To say BlueApron has had a summer of discontent is an understatement.
Since IPO in June, Blue Apron’s share price has fallen 36% from its IPO price of $10.
COO Matt Wadiak has since stepped down from the company & C-suite members are being reshuffled as we speak.
So what led to the demise of Blue Apron’s stock price & what can we all learn from it?
Falling into the trap of being all things to all people
Blue Apron leveraged its first-mover advantage & delivered a service which was appealing to a broad spectrum of people & gained early successes in the meal kit delivery industry early on. However, as competition grew in the market, although they were able to retain market share against smaller/newer players like HelloFresh, they were quickly made vulnerable by larger players such as established grocers who entered the market. As beasts like Amazon announced that they were also going to enter into this arena, this quickly undercut Blue Apron’s position & raised questions around their underlying growth potential, leading to its share prices taking a punch.
The unwillingness to turn down segments of the market & opportunity meant Blue Apron spread itself thinly throughout the market, making it all the more vulnerable for competitors to snatch away market share.
Succumbing to the allure of being overvalued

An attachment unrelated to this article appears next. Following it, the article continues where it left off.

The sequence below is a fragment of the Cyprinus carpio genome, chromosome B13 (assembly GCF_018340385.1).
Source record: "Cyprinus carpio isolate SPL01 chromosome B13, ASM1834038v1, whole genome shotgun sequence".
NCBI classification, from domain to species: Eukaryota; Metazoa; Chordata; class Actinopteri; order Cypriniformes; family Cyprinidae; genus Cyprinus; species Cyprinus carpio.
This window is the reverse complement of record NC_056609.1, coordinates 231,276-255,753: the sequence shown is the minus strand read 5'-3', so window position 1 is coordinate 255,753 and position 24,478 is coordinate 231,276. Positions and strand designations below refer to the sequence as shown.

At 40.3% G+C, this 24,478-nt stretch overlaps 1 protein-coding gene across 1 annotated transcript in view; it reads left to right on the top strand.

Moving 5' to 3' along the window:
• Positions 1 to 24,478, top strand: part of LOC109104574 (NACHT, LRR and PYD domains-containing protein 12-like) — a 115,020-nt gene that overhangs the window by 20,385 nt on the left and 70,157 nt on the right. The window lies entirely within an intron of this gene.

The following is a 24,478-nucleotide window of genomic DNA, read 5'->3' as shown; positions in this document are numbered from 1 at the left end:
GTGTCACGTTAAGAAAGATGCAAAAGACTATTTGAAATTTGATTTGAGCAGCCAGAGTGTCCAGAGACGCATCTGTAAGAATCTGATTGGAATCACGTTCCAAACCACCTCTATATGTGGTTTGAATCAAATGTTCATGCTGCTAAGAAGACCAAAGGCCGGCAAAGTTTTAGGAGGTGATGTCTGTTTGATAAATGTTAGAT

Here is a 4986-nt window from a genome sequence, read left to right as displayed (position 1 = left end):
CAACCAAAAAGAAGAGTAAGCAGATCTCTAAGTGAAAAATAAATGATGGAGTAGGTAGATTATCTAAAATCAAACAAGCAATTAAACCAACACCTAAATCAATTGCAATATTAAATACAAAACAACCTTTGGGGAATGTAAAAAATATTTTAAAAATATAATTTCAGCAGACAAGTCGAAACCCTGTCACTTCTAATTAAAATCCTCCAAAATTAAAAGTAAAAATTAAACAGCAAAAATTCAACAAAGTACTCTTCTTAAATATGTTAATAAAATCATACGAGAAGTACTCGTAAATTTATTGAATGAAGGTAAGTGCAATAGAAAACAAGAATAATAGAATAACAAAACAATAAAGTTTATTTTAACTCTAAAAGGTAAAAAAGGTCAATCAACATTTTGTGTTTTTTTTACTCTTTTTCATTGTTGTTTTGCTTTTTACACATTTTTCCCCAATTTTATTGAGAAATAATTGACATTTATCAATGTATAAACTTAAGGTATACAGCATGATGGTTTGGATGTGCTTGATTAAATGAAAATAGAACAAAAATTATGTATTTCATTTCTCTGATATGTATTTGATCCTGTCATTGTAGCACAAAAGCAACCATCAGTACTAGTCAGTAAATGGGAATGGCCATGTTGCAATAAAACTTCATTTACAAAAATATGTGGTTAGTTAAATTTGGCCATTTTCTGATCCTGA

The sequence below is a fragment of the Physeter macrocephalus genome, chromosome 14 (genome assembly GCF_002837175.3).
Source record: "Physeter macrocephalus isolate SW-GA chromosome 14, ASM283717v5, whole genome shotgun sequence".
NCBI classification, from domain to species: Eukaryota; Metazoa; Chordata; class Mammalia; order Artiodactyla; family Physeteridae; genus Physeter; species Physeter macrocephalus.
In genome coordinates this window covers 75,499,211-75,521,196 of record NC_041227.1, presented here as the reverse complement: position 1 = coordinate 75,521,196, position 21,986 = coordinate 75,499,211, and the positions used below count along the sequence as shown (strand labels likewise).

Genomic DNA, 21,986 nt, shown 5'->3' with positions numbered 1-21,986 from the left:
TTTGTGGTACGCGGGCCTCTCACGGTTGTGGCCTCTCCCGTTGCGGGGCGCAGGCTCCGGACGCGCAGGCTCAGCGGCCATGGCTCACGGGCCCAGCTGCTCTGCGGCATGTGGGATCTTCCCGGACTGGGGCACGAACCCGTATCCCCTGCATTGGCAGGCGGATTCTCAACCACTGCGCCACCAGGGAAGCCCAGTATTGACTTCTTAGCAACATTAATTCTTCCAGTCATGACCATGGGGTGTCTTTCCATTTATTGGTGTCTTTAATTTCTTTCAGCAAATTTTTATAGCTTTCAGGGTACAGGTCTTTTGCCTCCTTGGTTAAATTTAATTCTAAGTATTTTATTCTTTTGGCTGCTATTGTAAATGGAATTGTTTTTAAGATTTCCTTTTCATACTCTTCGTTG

Companies nowadays are often caught in a self-congratulatory daze where the founder/CEO is tantalised by their valuation – the higher the better. However, having seen enough episodes on Silicon Valley, we all know that going public with an overvaluation is a dangerous game. When a company is unable to immediately deliver to their plan, bad publicity will drive stock price down & trust from the public will slowly erode. Shortly after, the attention is no longer on the company & brand but the limelight is solely focused on the stock value performance.
Burning money without a clear picture
We all know by now that Blue Apron’s marketing costs are questionable to say the least. Customer acquisition & marketing expenses increased by 180% last year – well outpacing its revenue gains of 133%.
Companies often think the louder your voice is in the market, the more likely people will pay attention. This in turn means they fall into the trap of throwing money in the fire pit of PR & marketing. Without a clear view of whom we’re actually trying to target, what are we trying to say that’s different in the market, the ROI will almost always be close to zero.